All To Combat Conspiracy Theories, Create a Cost
Whether it’s the anti vaxx movement or Q Anon, only the most extreme proponents are willing to back up their beliefs with cash and inconvenience
W hen it comes to conspiracy theories, which are notoriously difficult to disprove, requiring adherants to put their money where their mouth is can persuade the less militant to move on. While it may not change deep seated beliefs, when rational discourse fails, economic incentives can compell behavior changes.
In California where strict new laws have eliminated non-medical exemptions for vaccines, anti-vaxxers face a potentially costly choice: comply with the schedules or pull their kids from public schools and licensed day cares. The prospect of paying for private care, or keeping kids home, has proved a valuable incentive. Vaccination rates in the state have ticked up (to 95% for kindergarteners). Message boards dedicated to getting around the laws have grown increasingly frustrated. But for every family that decides to leave the state or homeschool, plenty of others have chosen to vaccinate and move on. The net effect of this has been to help contain measles outbreaks in California where cases do occur, and put the onus back on those who would put others at risk.
Increasingly, states are looking at policies to shift the burden from the public back onto the individuals. While economic incentives are not always effective, they can provide a critical tool in cases where appeals to science and rational argument don’t matter. And those deterrents are no longer just taking the form of fines or tickets, which have long been used to gain compliance with laws requiring seat belts and carseats. Instead, access to the public good itself is being used.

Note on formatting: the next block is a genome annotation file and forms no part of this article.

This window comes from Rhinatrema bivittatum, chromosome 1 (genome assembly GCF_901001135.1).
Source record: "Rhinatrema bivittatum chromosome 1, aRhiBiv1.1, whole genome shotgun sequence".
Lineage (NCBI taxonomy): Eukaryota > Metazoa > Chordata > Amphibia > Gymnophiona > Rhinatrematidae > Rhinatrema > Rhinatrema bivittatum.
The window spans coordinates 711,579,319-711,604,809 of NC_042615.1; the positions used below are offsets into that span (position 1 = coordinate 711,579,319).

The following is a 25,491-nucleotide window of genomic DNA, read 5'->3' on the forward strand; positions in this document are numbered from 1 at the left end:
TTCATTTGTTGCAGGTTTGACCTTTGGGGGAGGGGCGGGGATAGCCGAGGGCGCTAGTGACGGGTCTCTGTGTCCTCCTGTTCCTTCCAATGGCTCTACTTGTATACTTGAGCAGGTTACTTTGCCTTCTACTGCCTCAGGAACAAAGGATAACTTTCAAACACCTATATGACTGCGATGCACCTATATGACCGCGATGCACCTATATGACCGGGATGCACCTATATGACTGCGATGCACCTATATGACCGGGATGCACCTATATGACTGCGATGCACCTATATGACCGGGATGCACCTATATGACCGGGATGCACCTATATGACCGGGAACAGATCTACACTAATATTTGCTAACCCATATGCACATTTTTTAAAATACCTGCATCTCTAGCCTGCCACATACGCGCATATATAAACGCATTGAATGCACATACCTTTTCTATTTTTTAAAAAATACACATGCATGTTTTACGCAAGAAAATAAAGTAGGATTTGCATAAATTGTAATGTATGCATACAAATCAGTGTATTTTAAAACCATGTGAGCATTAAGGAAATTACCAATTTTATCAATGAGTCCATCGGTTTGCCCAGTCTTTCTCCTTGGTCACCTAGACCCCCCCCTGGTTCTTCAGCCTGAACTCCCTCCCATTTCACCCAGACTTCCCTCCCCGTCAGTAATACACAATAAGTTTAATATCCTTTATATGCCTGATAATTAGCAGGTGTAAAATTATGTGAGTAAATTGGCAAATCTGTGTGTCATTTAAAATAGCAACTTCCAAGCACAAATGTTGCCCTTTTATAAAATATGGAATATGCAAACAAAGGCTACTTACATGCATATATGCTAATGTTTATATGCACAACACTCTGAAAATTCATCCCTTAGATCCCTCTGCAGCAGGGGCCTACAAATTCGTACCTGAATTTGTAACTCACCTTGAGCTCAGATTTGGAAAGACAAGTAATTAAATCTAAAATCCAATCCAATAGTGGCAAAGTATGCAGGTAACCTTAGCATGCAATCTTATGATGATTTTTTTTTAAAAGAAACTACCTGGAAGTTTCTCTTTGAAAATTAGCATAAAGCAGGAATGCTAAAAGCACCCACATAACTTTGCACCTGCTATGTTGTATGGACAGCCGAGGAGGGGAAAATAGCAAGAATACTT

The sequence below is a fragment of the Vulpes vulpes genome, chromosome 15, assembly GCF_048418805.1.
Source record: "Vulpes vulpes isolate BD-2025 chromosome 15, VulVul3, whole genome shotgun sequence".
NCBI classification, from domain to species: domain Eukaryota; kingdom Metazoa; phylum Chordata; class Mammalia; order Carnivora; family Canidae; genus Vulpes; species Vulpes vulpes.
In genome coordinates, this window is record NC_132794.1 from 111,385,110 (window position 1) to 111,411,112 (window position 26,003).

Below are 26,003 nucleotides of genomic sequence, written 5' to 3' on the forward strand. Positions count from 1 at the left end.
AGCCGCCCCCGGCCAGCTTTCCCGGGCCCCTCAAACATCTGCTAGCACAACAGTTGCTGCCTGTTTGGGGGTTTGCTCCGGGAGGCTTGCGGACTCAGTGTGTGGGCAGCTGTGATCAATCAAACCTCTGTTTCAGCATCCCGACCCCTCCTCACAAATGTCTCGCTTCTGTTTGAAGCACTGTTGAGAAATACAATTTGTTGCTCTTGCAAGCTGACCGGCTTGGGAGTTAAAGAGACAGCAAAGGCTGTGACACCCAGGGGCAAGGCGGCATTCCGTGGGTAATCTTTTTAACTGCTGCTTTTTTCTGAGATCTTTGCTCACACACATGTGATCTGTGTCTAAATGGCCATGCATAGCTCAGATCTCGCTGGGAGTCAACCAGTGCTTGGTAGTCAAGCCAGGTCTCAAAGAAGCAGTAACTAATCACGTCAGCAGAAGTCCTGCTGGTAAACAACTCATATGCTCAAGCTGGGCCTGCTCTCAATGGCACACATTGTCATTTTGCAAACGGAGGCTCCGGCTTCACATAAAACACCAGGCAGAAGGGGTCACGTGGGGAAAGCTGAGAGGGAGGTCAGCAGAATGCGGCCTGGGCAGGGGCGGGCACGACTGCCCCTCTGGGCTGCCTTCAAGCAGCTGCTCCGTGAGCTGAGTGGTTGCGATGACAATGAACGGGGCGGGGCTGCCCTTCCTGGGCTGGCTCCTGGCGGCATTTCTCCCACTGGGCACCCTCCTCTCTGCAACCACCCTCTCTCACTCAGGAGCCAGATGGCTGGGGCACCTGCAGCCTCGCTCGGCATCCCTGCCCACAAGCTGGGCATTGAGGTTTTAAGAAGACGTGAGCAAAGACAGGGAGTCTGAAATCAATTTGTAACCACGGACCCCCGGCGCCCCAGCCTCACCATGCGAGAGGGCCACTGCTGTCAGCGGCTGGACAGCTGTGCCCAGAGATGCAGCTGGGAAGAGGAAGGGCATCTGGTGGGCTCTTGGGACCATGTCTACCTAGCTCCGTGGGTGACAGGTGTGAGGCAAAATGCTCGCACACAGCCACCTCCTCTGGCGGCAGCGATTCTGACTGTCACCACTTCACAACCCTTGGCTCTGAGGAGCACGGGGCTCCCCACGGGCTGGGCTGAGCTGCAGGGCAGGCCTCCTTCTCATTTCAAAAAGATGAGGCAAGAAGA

When economic factors are insufficient, inconvenience can be equally persuasive. Much like smoking bans placed physical costs of smokers (requiring them to walk down several flights of stairs to smoke, or go outside in winter), companies like YouTube can reduce the influence of questional videos, making them harder to find. The case of Reddit booting Q Anon from the site meant proponents had to migrate to increasingly obscure sites, with the content less accessible to the general public.
While market incentives are ineffective at a large number of things, they have a role to play in addressing public policy problems where social pressure has been insufficient to combat significant public policy problems. Especially when it comes to conspiracy theories and misinformation campaigns that produce real social harm, it’s time to look at how to make these costs explicit to the people who perpetrate them.